This I know

Robert - Warren, Vermont
Entered on April 28, 2008
Age Group: 50 - 65
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I believe only in what I cannot know, but it is knowing that allows me to be whole.

There are some things we think to be true, some things we believe to be true, and some things we know to be true. The rational faculty of our minds examines the evidence of our senses to determine what we think to be true, much as science does in a more systematic way. Such “truth” is by nature conditional in that it can be improved or disproved.

Then there are those things that we believe to be true, often on a deeper or metaphysical level. Belief is dependent upon authority of some sort, whether of a religious leader, a canonical text, or a cultural tradition. We say “I believe you” when we mean that we accept “on faith” the veracity of your representations. Faith is like the mortar holding together the building blocks of belief.

We can believe what does not make sense, such as a virgin birth or reincarnation. In fact, belief most often has as its object what in some way transcends logical reasoning. Belief in God, for instance, does not require a logical argument and may even seem illogical.

Belief, and the faith that sustains it, can be shaken by events which seem irreconcilable with what we have been taught or chosen to believe. This seismic disruption is typically caused by a collision between belief and rationality. “How can God let bad things happen to good people?” for instance. Or, if our belief was based on faith in a charismatic religious personality who betrayed the values that he preached, we then “come to our senses” – in other words, we return to a trust in our rational mind.

In modern society, we rarely speak of knowing something on the metaphysical level to be true. I think we do more often on the interpersonal level. We may say that “I know you’re an honest person” or “I know you love me”, which is to say that on a gut level I believe these things. So I think it’s fair to say that we all understand a sort of “visceral truth”, but I also think that we’ve lost the capacity, by and large, for a visceral connection to deeper truth.

The surviving indigenous cultures in the world, which I think reflect what was true of all humanity for the two million years of the genus Homo, each have their own tribal belief systems but also comprehend truth in a more visceral way, by direct personal experience. For native societies, unmediated personal encounter with truth was, I believe, the norm.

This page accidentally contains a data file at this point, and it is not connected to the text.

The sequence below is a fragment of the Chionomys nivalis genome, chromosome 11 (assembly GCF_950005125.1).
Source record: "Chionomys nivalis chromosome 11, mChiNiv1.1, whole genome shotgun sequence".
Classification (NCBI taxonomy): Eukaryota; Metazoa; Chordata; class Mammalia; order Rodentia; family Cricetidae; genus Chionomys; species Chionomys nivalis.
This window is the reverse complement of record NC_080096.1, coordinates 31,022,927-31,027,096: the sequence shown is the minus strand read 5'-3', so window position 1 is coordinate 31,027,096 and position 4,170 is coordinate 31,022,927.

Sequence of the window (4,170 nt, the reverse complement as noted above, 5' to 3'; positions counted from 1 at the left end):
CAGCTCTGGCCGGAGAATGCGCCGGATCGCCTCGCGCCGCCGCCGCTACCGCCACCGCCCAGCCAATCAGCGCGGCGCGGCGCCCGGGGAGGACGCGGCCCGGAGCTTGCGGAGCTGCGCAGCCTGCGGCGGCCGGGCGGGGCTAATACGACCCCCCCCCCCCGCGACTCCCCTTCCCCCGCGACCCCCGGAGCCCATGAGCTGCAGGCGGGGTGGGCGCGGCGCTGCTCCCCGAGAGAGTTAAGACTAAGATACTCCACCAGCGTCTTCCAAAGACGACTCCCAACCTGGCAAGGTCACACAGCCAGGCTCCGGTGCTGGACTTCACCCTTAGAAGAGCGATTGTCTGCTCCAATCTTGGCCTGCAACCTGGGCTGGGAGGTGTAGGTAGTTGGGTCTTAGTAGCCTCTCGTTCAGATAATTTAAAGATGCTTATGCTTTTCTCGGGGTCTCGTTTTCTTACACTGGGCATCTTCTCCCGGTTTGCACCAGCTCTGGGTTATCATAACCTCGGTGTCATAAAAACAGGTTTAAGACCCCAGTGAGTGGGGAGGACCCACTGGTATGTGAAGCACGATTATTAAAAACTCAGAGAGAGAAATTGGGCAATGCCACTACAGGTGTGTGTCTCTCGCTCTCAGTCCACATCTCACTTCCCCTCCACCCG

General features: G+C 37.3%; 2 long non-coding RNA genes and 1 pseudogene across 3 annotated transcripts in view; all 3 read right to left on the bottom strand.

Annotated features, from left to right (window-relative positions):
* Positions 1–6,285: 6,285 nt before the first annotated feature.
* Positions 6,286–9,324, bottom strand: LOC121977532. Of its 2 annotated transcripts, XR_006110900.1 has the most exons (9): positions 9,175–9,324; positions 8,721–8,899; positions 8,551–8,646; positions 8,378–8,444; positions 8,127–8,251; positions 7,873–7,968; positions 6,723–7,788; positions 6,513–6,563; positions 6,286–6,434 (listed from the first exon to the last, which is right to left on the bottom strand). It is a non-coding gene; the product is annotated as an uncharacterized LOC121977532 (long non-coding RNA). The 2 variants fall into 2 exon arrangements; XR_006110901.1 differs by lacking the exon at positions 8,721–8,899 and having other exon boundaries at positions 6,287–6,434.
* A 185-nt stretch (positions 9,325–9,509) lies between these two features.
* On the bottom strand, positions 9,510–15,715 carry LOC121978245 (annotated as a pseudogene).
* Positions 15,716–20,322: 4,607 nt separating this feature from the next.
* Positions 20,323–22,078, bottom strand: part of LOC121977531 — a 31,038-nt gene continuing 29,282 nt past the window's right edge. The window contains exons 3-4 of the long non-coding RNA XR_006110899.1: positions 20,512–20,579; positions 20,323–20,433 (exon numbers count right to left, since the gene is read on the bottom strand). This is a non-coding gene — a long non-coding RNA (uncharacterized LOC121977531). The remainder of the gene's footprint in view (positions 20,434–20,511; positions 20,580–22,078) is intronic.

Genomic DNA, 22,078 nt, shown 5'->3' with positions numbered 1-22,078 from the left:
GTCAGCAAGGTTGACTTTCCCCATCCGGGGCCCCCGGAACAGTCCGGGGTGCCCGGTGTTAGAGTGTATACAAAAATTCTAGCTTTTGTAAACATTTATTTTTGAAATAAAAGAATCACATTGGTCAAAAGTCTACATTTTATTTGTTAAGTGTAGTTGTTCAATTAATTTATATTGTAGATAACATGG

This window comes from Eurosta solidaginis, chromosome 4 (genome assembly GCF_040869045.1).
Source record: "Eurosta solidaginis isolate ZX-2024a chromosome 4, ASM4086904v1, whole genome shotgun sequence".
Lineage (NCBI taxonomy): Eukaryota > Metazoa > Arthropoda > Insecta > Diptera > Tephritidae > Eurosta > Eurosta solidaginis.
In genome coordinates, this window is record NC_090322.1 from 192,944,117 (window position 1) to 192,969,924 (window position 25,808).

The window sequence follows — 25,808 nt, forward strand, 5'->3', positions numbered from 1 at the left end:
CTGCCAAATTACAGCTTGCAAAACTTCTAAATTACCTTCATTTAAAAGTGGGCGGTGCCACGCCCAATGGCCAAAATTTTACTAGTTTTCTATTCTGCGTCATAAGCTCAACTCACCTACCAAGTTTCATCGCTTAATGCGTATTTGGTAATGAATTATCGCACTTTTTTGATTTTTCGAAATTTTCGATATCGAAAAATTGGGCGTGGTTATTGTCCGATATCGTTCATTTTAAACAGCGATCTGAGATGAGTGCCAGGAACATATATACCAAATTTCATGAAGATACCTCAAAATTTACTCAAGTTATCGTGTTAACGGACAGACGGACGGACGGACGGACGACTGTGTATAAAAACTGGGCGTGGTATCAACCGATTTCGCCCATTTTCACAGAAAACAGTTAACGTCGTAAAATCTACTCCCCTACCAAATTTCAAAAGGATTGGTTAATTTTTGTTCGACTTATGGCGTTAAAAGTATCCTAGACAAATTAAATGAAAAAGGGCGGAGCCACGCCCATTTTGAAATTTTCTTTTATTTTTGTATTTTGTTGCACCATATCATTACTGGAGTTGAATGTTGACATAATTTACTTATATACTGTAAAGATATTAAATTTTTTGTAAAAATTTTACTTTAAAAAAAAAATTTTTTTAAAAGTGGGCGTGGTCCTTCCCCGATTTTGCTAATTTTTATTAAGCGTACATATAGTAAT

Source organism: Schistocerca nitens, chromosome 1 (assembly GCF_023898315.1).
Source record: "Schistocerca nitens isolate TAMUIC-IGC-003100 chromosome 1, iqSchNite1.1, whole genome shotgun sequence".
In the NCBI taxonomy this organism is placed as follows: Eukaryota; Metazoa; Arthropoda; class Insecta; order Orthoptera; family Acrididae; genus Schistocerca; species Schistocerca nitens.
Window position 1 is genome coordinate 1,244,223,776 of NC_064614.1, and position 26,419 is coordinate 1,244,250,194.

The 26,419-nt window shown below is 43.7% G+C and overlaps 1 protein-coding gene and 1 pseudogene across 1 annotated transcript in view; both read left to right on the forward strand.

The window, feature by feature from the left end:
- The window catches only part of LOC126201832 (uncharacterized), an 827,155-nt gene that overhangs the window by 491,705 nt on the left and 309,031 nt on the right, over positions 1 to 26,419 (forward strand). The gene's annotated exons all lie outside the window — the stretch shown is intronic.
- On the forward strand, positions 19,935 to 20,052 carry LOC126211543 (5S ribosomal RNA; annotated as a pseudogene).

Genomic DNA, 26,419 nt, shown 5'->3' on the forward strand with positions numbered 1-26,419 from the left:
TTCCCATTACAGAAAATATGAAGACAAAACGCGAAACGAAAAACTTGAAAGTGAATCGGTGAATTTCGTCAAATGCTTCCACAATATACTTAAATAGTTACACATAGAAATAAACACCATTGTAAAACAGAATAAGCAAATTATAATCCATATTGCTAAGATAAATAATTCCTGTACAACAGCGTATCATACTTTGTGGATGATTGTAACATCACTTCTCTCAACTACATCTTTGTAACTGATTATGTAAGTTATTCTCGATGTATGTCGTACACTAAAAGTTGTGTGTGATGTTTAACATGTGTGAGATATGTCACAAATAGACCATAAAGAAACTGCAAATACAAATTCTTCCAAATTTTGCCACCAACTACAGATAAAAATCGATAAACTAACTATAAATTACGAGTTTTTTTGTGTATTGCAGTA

I have had several powerful experiences of this kind of direct encounter with truth. When I first left home at age 17 to live for a time in the Colorado Rockies, I spent an autumn afternoon on a mountaintop in conversation with God or Cosmic Consciousness (I didn’t give it a name). That my conversation with God was facilitated by a chemical agent from the psilocybin mushroom, long used by Native Americans for such ritual purposes, I would hope would not lead you to dismiss my experience as “drug-induced”, for I know that this was more real than anything I’d previously experienced. And I know this on the deepest visceral, almost cellular level.

Many years later, when I was in my mid-forties and quite skeptical of new-age phenomena, I went to a free public talk by a so-called spirit entity who was channeled through an experienced meditator. I went in order to prove to myself that such channeling was fraudulent. I left there, however, with a strangely unpretentious deep inner “gut” knowing that this was one of the most real experiences of my life. What was odd about the experience was not the unexpected reversal of perception, but the lack of revelatory quality. There was no Eureka Ah-Hah experience. There was only the most subtle shift of consciousness from rational doubt to cellular knowing. For the next 18 months, this channeled spirit entity became my greatest teacher – a presence gentle, humble, kind, and full of mirth – and with a power of perception that transcended anything available to a human-in-the-flesh.

Prior to and since that time, I have undertaken several Vision Quests, and guided others through their own. In the manner of all such spiritual rites-of-passage, I underwent a period of cleansing and preparation, walked through the threshold beyond consensual reality, fasted and prayed for four days and nights, and then returned through the ritual portal to incorporate the experience into my life. In each case, I’ve opened myself to and received direct communication from Mother Earth, often in subtle messages conveyed by her creatures or in the gentle whispering of her winds.

The so-called “visions” or messages of my quests have become elements in what I know to be true. This type of knowing lacks pretense, even certainty in the fundamentalist sense. It is, however, such a fundamental knowing that it is subject to neither arrogance nor doubt.

We can doubt the veracity of our senses, the strength of our logic, the authority of our beliefs, but it is not possible to doubt what we know on the most visceral or cellular level. I think that this kind of knowing is far more common than we might acknowledge. But I also think that, because of our rational and faith-based way of being in the world, we don’t pay it much attention or give it the credence it deserves.

So, while I think I know what I believe to be true, I am deeply grateful that there are some things that I don’t have to rationalize or justify by faith. Those are the things that are the foundation of my life and that keep me grounded when walking through confusion or doubt.